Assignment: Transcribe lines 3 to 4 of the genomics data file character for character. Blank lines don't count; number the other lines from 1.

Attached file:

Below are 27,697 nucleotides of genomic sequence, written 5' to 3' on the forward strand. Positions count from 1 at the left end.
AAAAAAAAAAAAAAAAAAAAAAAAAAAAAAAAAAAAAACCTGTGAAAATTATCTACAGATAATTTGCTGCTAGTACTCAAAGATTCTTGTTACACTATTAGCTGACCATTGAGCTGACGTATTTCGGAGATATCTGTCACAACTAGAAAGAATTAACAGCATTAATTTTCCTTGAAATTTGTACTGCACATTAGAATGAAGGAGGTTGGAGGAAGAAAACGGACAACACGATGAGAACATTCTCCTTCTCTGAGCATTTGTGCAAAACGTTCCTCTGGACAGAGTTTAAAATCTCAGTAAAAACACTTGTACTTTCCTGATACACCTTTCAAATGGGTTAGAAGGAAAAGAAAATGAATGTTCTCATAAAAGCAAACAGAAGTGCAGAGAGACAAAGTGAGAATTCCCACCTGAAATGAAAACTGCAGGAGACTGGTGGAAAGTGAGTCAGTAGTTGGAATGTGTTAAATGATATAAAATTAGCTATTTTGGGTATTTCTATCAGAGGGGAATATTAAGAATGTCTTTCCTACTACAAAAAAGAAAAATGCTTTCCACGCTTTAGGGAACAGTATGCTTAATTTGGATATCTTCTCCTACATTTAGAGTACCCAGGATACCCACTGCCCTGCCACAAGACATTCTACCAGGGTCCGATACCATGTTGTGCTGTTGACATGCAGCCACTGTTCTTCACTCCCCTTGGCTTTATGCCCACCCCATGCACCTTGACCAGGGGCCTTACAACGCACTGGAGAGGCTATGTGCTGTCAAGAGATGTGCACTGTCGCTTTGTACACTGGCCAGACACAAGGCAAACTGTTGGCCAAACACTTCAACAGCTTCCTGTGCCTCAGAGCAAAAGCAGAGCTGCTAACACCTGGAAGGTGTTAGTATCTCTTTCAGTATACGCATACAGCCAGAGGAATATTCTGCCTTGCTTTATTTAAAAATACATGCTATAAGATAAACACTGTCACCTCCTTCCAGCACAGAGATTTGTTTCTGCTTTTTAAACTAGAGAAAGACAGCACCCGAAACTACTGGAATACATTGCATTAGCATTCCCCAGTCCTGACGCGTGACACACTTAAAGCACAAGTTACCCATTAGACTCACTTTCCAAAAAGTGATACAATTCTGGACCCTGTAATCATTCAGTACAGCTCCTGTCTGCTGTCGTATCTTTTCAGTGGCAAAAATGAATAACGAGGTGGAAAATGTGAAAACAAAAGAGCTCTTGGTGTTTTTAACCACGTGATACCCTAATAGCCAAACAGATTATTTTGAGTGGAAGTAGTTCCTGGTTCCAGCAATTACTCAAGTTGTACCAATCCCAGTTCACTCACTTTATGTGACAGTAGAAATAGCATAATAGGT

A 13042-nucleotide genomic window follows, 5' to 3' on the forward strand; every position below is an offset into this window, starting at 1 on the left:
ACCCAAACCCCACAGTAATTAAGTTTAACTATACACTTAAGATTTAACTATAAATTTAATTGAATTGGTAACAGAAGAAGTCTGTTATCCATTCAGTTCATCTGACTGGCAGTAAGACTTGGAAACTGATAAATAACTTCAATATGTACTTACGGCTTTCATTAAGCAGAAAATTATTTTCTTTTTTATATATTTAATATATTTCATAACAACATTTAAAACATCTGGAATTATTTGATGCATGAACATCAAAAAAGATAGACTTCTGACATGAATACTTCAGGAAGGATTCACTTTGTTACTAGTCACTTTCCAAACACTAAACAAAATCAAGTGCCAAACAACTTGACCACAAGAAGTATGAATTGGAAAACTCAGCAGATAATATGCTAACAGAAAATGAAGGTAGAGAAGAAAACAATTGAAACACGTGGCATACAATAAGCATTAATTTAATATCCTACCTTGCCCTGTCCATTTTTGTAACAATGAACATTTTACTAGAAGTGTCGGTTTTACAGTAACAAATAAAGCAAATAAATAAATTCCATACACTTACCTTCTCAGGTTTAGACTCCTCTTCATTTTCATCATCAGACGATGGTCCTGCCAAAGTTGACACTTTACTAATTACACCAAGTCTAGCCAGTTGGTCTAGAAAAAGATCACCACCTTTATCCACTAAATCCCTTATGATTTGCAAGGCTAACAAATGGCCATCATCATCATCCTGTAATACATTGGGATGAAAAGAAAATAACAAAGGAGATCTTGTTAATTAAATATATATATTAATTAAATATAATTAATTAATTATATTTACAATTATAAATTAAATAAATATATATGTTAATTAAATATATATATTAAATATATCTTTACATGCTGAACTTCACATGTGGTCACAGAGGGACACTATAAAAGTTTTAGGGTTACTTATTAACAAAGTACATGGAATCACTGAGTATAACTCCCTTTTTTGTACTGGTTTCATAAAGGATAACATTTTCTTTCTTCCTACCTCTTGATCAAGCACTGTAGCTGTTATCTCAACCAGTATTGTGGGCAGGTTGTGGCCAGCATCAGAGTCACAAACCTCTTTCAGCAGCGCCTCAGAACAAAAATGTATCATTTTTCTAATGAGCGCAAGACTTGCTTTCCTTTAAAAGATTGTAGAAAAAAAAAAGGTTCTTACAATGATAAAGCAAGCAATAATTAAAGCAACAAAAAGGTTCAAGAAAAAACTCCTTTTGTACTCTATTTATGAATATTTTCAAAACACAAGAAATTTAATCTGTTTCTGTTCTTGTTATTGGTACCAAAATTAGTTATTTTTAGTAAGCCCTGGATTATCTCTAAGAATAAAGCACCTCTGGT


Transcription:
A 13042-nucleotide genomic window follows, 5' to 3' on the forward strand; every position below is an offset into this window, starting at 1 on the left:
ACCCAAACCCCACAGTAATTAAGTTTAACTATACACTTAAGATTTAACTATAAATTTAATTGAATTGGTAACAGAAGAAGTCTGTTATCCATTCAGTTCATCTGACTGGCAGTAAGACTTGGAAACTGATAAATAACTTCAATATGTACTTACGGCTTTCATTAAGCAGAAAATTATTTTCTTTTTTATATATTTAATATATTTCATAACAACATTTAAAACATCTGGAATTATTTGATGCATGAACATCAAAAAAGATAGACTTCTGACATGAATACTTCAGGAAGGATTCACTTTGTTACTAGTCACTTTCCAAACACTAAACAAAATCAAGTGCCAAACAACTTGACCACAAGAAGTATGAATTGGAAAACTCAGCAGATAATATGCTAACAGAAAATGAAGGTAGAGAAGAAAACAATTGAAACACGTGGCATACAATAAGCATTAATTTAATATCCTACCTTGCCCTGTCCATTTTTGTAACAATGAACATTTTACTAGAAGTGTCGGTTTTACAGTAACAAATAAAGCAAATAAATAAATTCCATACACTTACCTTCTCAGGTTTAGACTCCTCTTCATTTTCATCATCAGACGATGGTCCTGCCAAAGTTGACACTTTACTAATTACACCAAGTCTAGCCAGTTGGTCTAGAAAAAGATCACCACCTTTATCCACTAAATCCCTTATGATTTGCAAGGCTAACAAATGGCCATCATCATCATCCTGTAATACATTGGGATGAAAAGAAAATAACAAAGGAGATCTTGTTAATTAAATATATATATTAATTAAATATAATTAATTAATTATATTTACAATTATAAATTAAATAAATATATATGTTAATTAAATATATATATTAAATATATCTTTACATGCTGAACTTCACATGTGGTCACAGAGGGACACTATAAAAGTTTTAGGGTTACTTATTAACAAAGTACATGGAATCACTGAGTATAACTCCCTTTTTTGTACTGGTTTCATAAAGGATAACATTTTCTTTCTTCCTACCTCTTGATCAAGCACTGTAGCTGTTATCTCAACCAGTATTGTGGGCAGGTTGTGGCCAGCATCAGAGTCACAAACCTCTTTCAGCAGCGCCTCAGAACAAAAATGTATCATTTTTCTAATGAGCGCAAGACTTGCTTTCCTTTAAAAGATTGTAGAAAAAAAAAAGGTTCTTACAATGATAAAGCAAGCAATAATTAAAGCAACAAAAAGGTTCAAGAAAAAACTCCTTTTGTACTCTATTTATGAATATTTTCAAAACACAAGAAATTTAATCTGTTTCTGTTCTTGTTATTGGTACCAAAATTAGTTATTTTTAGTAAGCCCTGGATTATCTCTAAGAATAAAGCACCTCTGGT